Twenty-One Steps is new children’s book that tells the story of the Tomb of the Unknown Soldier in Arlington National Cemetery. Submitted photo

A Maine children’s book author and illustrator who graduated from Bates College in Lewiston is winning praise for his artwork in a new book that puts the sacrifices honored on Memorial Day front and center.

For “Twenty-One Steps: Guarding the Tomb of the Unknown Soldier,” artist Matt Tavares said he spent several days at the Tomb of the Unknown Soldier at Arlington National Cemetery in northern Virginia.

The Ogunquit resident said he went at different times of the year with the goal of soaking in the scene as much as he could as he thought about how to illustrate what he called a “beautifully written” story by Jeff Gottesfeld, a graduate of Colby College in Waterville.

The work paid off.

Details from artist Matt Tavares’ illustrations of a new book, “Twenty-One Steps.” Submitted photo

The Wall Street Journal said it is “patriotic and deeply moving,” with “sobering beauty.”

Kirkus Reviews said, “Tavares’ magisterial art soars, awash in opposing forces: shadowed but luminous, soaked in both melancholy and reverence. The fallen who have died nameless deserve the very best. This is it. Impeccably honors its subject.”


A Kids Book a Day hailed Tavares for creating “exceptional illustrations to capture the sober topic and the seriousness of purpose of the sentinels” and urged readers to “file this one away for Memorial Day.”

The Horn Book called it a gorgeous book “and reverent tribute both to veterans” and to “The Old Guard” soldiers from the 3rd U.S. Infantry Regiment who guard the tomb in addition to providing escorts to the president and other ceremonial occasions.

Tavares said he was most impressed with spending time with the guards.

“Their standard is perfection,” he said, and they spend hours each day polishing their shoes, making sure their medals are perfectly placed, inspecting one another’s uniforms for even a stray piece of lint.

They are determined, Tavares said, “to honor the unknowns” by presenting themselves “as shining as they can be” when they march solemnly 21 steps at a time, one second per step, on and on, day after day, in perfect order.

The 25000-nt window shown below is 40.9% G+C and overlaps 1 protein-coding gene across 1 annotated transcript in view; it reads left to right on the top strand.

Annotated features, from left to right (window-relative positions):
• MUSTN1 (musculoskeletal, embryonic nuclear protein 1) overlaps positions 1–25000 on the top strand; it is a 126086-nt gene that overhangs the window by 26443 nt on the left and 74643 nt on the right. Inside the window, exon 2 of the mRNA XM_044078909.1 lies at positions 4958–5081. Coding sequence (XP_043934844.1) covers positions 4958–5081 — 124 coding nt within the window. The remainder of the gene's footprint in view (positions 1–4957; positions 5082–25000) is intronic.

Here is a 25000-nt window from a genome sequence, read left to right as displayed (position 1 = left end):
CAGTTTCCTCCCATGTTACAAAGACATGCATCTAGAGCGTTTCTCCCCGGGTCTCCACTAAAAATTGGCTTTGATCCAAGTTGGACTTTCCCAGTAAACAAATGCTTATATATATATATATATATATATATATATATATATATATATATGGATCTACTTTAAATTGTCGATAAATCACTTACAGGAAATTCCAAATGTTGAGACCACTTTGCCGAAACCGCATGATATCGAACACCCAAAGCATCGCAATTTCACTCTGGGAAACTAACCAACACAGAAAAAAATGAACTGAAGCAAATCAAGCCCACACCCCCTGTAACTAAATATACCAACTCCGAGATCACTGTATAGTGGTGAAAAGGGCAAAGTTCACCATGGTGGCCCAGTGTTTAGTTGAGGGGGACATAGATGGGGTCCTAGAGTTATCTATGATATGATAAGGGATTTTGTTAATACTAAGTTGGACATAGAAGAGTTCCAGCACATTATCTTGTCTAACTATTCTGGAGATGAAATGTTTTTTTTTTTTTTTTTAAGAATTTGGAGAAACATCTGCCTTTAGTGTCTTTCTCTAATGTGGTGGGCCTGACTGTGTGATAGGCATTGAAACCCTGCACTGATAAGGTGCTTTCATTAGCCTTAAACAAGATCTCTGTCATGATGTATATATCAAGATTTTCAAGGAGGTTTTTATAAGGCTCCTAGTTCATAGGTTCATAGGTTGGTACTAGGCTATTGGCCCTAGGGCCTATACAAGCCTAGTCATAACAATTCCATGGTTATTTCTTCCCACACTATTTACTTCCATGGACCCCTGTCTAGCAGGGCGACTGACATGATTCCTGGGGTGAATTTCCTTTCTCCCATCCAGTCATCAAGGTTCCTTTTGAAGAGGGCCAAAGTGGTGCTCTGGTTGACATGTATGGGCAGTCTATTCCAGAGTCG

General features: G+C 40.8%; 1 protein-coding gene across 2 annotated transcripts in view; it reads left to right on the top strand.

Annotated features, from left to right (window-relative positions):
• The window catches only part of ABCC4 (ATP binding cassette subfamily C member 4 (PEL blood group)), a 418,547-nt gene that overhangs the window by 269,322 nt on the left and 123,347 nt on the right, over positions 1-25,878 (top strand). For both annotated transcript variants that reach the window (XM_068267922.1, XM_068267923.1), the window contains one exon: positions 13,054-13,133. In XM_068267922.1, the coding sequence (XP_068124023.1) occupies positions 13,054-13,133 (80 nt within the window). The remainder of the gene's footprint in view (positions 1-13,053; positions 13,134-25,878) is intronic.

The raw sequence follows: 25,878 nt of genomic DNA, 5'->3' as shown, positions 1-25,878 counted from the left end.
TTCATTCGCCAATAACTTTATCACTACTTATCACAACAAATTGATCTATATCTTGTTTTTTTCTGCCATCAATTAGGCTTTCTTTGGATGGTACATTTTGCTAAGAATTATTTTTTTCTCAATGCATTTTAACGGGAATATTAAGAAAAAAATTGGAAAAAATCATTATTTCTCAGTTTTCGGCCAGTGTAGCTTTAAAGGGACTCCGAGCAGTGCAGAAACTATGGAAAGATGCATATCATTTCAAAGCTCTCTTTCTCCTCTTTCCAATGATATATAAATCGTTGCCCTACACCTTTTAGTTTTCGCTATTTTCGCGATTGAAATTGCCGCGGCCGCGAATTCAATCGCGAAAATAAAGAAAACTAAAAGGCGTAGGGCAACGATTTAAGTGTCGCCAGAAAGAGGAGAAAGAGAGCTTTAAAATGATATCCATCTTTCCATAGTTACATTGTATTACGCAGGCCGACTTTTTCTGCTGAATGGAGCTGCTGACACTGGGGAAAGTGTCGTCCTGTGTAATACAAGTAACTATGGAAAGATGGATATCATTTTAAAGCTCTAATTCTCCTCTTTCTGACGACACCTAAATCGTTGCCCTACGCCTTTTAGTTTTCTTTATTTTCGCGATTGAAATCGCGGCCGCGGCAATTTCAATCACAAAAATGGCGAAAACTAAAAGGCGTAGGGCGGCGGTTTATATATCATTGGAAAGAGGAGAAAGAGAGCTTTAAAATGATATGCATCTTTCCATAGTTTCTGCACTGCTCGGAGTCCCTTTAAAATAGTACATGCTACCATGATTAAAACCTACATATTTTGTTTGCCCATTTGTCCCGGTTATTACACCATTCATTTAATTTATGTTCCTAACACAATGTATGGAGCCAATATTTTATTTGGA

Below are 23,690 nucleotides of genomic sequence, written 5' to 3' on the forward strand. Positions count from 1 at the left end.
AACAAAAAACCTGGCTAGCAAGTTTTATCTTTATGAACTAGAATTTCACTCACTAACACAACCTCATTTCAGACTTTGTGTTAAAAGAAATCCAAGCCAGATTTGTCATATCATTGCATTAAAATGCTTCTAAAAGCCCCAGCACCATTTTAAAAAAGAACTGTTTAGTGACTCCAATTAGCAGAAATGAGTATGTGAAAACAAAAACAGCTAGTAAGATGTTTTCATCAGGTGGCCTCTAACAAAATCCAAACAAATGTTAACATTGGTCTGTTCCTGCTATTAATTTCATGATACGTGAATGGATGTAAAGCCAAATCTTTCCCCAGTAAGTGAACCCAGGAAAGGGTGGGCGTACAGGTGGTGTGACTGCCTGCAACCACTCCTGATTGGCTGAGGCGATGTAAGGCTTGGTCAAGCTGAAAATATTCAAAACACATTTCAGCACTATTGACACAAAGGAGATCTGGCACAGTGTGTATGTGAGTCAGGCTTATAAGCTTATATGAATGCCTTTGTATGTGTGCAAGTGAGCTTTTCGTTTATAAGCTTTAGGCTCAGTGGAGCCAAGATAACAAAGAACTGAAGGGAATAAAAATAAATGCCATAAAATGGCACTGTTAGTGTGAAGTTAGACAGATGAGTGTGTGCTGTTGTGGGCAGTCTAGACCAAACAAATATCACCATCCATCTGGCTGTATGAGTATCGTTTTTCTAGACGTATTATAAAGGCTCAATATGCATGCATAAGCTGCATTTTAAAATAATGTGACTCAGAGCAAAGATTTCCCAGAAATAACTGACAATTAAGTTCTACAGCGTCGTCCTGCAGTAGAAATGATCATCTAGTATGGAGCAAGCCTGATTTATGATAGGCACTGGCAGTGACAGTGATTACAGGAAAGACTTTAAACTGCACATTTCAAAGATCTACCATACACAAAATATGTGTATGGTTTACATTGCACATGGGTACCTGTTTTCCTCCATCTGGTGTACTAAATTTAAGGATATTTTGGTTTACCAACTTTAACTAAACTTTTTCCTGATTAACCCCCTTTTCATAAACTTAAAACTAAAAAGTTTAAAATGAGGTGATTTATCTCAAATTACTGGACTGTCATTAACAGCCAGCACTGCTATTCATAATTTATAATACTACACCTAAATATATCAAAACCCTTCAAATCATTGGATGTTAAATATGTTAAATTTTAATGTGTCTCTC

The number is meant to salute the highest symbolic military honor, the 21-gun salute, reserved to honor chiefs of state and major milestones.


Matt Tavares, children’s book author and illustrator, sits at his drafting table in his home in Ogunquit. Steve Collins/Sun Journal Buy this Photo

Gottesfeld wrote the book from the vantage point of the unknown soldier laid to rest inside a white marble sarcophagus overlooking Washington, D.C. since 1921. Initially meant to honor the unknown dead from World War I, more remains were added in 1958 and 1984 from later wars, making the site a more general spot to reflect on the price many have paid in service to their country.

Tavares said he first read the text on his phone while he was at a shopping mall, after an editor pitched him on the idea of illustrating the work. He said the words got to him so much he began crying.

“I knew right away I wanted to do it,” he said.

Tavares said he spent a long while trying “to picture it in my head” before getting down to the hard work of creating the art.

He said one of his goals was “to find ways to expand on what’s written” in the text, to tell more of the story with his art.

Artwork by Matt Tavares appears in the new book “Twenty-One Steps” about the Tomb of the Unknown Soldier in Arlington National Cemetery. Submitted photo

Tavares said it’s not easy to make a book suitable for children that tells the story of a soldier slain in battle.


“It’s kind of a tricky topic for a kids’ book,” the artist said.

On the one hand, there is “this peaceful, serene place” in Arlington, but there was, inevitably, a scene of horror somewhere overseas that killed the young soldier entombed there, Tavares said.

He said the whole story had to be told without making it too scary, something he thinks the book manages to pull off.

“I feel like kids can handle a tough thing like that more than grownups give them credit for,” Tavares said, especially given the reality that many of them have had to deal with deaths in their own families and with other traumatic experiences.

Children are not just “sunshine and lollipops,” he said, and they can take it.

Tavares is working these days to polish off his first graphic novel, a book inspired by the Warsaw, Indiana, girls’ basketball team’s quest to win the first-ever Indiana state tournament.

He’s finished drawing the art and is coloring it in. He’s got about 30 pages to go for a 220-page volume that is slated for publication in the fall of 2022.

“I’m getting there,” Tavares said. “I’ve enjoyed it.”

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